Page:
Macau Casino Revenues Fall For First Time In 5 YearsJuly 1, 2014 11:57 am
For the first time in five years Macau’s 35 casinos experienced a downturn in business as total gross gaming revenues fell 3.7% to $3.4 billion in June. The Chinese enclave’s last decline was way back in June 2009, and this time around the dramatic reversal of fortunes was blamed squarely on the 2014 FIFA World Cup football tournament currently taking place in Brazil. As Bank of America Merrill Lynch analyst Billy Ng, explains:
“We expect gross gaming revenue growth to return to positive in the second half of 2014 after World Cup in June and July.”
In addition to World Cup action diverting some gamblers away from the Chinese casino resort, growth in Macau’s VIP segment also slowed in response to the country’s cooling economy which only expanded by 7.4% in Q1 2014, the slowest pace since 2012.
Another factor explaining Macau’s contracting revenues in June is a nationwide clampdown on corruption currently being waged by China’s President and Communist Party chief Xi Jinping, and as Edmund Lee from PricewaterhouseCoopers, explains:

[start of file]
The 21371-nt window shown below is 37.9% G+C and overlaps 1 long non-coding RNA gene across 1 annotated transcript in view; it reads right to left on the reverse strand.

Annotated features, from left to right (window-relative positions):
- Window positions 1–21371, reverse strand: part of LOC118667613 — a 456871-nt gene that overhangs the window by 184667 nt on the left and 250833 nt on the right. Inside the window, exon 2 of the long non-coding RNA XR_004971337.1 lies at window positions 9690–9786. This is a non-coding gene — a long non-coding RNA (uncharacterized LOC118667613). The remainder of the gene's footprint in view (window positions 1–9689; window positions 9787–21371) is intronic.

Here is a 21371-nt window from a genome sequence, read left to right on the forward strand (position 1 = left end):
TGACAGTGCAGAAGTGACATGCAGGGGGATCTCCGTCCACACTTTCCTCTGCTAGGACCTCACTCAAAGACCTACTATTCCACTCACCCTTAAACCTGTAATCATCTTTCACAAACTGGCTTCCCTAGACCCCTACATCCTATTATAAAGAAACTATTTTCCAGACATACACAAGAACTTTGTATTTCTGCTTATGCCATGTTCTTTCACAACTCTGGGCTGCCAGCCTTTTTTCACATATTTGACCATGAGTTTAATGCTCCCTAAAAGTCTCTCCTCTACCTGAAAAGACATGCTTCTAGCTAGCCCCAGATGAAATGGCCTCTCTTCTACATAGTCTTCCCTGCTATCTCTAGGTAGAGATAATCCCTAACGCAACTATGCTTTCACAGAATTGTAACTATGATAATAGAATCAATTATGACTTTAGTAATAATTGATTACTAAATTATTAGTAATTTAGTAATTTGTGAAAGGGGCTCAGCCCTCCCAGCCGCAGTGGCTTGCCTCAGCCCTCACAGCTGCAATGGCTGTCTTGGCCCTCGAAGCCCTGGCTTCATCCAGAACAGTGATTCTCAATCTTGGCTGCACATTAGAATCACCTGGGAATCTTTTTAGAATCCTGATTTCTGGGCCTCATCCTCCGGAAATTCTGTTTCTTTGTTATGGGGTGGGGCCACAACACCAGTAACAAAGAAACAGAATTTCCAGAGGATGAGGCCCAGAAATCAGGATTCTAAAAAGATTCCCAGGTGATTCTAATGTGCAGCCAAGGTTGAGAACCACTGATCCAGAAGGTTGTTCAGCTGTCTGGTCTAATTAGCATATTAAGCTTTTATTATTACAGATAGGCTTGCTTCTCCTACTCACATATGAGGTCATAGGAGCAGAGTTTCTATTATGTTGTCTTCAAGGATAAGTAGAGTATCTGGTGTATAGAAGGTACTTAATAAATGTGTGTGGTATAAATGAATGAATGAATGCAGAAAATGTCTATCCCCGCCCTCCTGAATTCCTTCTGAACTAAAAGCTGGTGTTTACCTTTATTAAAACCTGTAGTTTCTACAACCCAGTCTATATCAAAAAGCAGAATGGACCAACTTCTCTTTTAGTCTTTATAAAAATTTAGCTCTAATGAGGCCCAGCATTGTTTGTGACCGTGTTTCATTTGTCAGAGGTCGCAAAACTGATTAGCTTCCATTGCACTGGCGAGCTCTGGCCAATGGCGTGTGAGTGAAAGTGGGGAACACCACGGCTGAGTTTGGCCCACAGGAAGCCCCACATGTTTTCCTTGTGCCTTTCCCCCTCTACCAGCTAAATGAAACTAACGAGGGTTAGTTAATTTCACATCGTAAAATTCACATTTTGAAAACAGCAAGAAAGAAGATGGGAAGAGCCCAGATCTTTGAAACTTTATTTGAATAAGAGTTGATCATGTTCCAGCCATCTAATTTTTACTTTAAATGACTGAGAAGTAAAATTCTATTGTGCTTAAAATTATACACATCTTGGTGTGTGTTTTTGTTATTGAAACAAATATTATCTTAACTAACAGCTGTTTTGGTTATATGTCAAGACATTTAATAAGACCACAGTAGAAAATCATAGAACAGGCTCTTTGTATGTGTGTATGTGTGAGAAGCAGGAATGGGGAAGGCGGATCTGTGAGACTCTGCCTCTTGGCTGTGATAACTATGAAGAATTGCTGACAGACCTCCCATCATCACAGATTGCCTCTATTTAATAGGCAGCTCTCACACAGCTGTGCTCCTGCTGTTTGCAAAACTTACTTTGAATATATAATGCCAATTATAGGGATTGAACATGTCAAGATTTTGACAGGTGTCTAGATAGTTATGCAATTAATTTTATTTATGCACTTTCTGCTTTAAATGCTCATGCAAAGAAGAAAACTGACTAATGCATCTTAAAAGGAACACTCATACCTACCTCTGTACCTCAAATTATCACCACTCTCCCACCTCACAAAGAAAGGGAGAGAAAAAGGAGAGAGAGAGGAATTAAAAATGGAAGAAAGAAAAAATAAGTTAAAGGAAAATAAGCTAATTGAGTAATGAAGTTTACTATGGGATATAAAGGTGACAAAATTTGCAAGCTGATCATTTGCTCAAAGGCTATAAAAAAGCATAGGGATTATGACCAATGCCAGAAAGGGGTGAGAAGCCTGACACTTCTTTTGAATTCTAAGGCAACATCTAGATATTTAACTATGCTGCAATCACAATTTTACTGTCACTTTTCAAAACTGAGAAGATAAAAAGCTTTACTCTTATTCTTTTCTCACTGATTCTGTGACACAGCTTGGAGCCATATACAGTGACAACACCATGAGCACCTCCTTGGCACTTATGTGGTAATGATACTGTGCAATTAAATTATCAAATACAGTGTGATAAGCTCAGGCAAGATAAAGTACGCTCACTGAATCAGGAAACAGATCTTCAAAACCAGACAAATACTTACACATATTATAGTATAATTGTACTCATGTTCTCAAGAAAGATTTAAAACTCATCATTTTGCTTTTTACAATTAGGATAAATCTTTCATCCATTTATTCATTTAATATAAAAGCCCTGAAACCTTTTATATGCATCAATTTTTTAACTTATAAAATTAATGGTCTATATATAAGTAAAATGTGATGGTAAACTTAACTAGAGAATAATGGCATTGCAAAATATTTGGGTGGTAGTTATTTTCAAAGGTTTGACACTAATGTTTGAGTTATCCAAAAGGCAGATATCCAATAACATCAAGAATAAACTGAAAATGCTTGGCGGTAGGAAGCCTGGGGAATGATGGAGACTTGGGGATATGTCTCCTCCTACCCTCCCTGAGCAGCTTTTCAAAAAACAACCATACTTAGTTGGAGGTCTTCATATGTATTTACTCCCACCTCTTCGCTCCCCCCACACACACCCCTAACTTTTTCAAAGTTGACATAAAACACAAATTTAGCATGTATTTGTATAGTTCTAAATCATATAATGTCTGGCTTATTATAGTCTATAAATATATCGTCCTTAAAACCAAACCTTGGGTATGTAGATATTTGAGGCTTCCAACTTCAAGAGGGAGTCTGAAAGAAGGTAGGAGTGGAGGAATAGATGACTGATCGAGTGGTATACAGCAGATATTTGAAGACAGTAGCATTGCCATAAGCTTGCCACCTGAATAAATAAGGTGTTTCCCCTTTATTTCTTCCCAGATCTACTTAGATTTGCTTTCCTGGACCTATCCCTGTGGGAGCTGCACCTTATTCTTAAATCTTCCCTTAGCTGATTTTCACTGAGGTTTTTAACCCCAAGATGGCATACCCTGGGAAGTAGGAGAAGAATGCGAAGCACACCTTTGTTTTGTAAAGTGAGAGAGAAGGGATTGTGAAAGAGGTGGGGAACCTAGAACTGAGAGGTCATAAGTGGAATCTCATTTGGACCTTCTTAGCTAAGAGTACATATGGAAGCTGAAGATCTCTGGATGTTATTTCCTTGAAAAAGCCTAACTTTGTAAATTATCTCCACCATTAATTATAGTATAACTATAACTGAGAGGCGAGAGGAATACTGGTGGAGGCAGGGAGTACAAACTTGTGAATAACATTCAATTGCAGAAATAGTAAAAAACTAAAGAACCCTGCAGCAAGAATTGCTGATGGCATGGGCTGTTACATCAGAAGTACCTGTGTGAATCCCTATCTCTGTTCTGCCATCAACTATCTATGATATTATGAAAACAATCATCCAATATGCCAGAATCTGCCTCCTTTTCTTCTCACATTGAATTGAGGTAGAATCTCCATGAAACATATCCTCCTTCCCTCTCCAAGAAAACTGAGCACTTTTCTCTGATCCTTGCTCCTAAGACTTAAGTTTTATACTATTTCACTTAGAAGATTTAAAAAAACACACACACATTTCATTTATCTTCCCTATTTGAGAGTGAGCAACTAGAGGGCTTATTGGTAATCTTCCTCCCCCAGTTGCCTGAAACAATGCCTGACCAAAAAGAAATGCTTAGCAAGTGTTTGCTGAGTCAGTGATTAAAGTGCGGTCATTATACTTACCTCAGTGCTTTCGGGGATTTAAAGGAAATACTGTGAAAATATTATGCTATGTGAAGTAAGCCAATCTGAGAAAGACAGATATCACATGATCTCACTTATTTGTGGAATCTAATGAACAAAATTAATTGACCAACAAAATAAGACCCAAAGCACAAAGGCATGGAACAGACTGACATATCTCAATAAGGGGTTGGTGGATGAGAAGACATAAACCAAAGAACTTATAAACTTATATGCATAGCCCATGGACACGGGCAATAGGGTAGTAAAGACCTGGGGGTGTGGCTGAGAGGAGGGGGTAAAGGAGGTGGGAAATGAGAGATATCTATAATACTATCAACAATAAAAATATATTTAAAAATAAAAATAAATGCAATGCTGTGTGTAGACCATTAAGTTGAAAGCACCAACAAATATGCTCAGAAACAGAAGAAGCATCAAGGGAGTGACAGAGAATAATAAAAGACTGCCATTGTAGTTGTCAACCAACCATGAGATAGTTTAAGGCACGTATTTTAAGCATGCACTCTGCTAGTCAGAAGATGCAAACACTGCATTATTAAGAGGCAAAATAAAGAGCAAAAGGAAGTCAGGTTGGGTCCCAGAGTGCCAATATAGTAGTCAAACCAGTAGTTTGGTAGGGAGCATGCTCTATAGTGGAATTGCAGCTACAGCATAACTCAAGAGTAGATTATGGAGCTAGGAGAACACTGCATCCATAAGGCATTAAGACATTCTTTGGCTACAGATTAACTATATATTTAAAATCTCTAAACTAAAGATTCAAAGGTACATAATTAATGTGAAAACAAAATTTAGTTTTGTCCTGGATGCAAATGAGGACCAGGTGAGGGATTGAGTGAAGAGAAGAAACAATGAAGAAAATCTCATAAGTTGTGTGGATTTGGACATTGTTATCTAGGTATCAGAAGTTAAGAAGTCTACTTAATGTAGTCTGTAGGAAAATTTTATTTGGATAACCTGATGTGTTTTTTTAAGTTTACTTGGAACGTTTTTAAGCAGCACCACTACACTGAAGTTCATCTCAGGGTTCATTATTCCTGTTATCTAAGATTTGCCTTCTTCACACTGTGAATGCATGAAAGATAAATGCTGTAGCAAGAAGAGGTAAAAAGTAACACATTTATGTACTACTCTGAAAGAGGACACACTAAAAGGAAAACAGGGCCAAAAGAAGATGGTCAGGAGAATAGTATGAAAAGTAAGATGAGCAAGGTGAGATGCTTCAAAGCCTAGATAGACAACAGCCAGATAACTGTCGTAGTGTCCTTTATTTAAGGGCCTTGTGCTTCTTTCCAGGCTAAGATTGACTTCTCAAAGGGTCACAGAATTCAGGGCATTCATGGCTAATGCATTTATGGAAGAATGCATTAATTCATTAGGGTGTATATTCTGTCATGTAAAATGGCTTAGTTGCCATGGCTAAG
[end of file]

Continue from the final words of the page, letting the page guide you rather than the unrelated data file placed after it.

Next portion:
“Everybody wants to lay low..[high-stakes gamblers] don’t want to draw unnecessary attention amid China’s anti-corruption campaign.”
The effects of a recent casino smoking ban, as well as authorities clamping down on gamblers using debit and credit cards to circumvent China’s 20,000 yuan ($3,200) per day money control law has also had its toll on June’s revenues. Analysts, however, remain confident the downturn will be just a temporary blip. Already this year Macau’s casino revenues have hit $24 billion, a 12.6% improvement over the same period last year, and commenting on the situation, Barclays analyst Phoebe Tse, said:
“We expect the smoking ban to have a limited impact; the World Cup impact will also be transient. We expect growing penetration supported by new casino openings and infrastructure improvements to drive long-term growth.”
Macau was a Portuguese colony until 1999, but after embracing casino gambling the enclave subsequently overtook Las Vegas as the world’s biggest gambling hub in 2006. Last year, its gambling revenues reached a record $45 billion, but now local authorities are trying to diversify away from a reliance on just gambling and attract a wider leisure and tourism visitor base.